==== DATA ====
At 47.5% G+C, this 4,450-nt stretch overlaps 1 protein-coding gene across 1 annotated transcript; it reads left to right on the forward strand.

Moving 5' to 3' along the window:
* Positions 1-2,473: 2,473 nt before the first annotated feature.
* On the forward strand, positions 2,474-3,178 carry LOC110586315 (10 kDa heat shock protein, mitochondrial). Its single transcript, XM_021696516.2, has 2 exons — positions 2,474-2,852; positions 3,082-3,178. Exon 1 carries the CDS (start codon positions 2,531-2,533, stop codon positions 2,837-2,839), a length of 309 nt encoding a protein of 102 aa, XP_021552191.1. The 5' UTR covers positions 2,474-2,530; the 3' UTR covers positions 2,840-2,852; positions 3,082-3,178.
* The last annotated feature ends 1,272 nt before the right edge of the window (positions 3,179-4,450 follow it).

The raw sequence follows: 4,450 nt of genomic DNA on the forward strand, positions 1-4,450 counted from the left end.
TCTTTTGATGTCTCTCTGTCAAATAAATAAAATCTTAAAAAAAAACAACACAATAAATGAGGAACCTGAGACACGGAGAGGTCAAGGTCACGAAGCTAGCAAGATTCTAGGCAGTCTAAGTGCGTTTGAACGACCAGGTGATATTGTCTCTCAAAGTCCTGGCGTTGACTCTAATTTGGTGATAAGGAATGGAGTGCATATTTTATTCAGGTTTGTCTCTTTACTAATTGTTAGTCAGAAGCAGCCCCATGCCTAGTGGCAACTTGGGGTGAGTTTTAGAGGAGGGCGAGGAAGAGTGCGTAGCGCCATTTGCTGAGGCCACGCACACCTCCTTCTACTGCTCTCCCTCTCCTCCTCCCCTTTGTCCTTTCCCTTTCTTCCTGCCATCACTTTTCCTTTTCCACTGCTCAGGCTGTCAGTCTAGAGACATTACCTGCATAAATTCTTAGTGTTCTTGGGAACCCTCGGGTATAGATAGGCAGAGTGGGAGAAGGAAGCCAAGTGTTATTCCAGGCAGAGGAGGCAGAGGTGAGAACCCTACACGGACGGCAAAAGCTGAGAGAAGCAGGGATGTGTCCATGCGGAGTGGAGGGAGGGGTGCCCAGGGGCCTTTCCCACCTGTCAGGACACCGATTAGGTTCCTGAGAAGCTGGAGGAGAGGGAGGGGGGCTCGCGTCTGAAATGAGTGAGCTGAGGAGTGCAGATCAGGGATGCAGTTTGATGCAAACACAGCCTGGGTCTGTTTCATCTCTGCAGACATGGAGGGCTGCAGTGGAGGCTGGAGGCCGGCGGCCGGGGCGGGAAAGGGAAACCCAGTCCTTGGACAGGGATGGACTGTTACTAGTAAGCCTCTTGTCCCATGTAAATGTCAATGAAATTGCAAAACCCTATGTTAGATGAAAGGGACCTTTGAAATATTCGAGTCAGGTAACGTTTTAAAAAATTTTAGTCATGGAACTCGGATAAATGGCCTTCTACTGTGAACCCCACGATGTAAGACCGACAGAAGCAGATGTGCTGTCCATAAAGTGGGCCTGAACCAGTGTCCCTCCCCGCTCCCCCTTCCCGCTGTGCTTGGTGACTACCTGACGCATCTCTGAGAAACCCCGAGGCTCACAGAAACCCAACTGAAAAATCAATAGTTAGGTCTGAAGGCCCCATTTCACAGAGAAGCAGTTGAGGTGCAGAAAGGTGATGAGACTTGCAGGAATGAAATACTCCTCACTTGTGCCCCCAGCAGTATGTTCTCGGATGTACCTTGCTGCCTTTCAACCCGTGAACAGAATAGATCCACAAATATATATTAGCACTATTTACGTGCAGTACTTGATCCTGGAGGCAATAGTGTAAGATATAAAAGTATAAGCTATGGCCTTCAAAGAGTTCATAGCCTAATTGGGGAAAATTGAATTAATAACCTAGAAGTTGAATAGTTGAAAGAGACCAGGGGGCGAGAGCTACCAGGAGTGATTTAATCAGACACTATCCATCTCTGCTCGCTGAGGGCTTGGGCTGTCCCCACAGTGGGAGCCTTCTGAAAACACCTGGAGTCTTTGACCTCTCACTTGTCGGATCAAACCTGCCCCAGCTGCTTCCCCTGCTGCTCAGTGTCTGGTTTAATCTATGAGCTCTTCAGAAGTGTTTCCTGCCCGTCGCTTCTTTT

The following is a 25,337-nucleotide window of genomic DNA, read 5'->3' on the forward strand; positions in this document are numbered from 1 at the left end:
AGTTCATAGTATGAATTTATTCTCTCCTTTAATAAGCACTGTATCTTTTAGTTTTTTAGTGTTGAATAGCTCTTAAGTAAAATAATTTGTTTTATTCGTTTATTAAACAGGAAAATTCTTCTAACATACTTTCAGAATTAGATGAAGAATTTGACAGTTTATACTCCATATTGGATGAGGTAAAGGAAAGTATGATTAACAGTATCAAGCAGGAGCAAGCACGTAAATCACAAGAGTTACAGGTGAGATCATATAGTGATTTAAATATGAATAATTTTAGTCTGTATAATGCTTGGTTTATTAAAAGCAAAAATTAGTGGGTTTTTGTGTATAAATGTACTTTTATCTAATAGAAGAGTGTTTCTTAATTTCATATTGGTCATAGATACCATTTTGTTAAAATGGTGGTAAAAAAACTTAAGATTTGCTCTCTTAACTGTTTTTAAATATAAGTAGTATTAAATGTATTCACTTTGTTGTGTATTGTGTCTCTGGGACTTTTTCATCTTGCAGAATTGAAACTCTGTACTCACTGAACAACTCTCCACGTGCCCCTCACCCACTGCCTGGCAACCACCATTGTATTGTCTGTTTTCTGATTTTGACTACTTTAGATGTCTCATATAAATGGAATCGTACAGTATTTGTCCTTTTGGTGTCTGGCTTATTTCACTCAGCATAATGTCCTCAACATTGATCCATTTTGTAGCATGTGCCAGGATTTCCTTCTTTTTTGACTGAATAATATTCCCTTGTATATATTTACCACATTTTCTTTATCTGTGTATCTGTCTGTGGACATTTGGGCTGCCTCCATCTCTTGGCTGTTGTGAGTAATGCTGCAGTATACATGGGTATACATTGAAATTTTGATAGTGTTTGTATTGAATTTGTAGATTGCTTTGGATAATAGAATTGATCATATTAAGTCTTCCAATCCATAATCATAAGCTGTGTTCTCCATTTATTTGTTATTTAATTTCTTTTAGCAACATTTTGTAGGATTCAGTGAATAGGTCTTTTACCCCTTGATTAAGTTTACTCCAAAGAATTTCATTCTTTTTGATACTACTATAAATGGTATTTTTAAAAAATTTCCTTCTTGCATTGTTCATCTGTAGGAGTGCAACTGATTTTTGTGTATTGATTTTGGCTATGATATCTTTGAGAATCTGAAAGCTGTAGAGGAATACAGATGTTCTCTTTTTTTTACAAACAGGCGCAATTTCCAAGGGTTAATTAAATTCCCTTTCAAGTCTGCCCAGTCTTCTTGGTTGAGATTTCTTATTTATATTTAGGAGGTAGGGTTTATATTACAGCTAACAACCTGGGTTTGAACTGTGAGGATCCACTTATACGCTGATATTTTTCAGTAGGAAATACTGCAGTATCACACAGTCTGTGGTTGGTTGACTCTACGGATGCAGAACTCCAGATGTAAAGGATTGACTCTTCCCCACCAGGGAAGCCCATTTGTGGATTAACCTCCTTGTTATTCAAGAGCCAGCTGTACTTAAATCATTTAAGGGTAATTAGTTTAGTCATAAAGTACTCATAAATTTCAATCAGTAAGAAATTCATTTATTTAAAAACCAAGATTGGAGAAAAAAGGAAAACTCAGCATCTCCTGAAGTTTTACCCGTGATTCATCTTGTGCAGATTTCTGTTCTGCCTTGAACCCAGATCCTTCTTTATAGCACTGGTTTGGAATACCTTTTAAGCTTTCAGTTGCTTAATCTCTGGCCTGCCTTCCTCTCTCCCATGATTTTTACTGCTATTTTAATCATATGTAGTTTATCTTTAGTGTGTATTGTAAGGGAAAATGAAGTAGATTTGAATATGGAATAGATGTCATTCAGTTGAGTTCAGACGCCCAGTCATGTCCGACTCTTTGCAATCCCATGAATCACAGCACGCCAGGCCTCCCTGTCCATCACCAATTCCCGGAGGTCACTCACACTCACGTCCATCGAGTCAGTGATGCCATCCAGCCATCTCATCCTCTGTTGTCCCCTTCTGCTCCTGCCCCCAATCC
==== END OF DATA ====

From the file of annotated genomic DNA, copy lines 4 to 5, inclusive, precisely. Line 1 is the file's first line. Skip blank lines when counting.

* On the forward strand, positions 2,474-3,178 carry LOC110586315 (10 kDa heat shock protein, mitochondrial). Its single transcript, XM_021696516.2, has 2 exons — positions 2,474-2,852; positions 3,082-3,178. Exon 1 carries the CDS (start codon positions 2,531-2,533, stop codon positions 2,837-2,839), a length of 309 nt encoding a protein of 102 aa, XP_021552191.1. The 5' UTR covers positions 2,474-2,530; the 3' UTR covers positions 2,840-2,852; positions 3,082-3,178.
* The last annotated feature ends 1,272 nt before the right edge of the window (positions 3,179-4,450 follow it).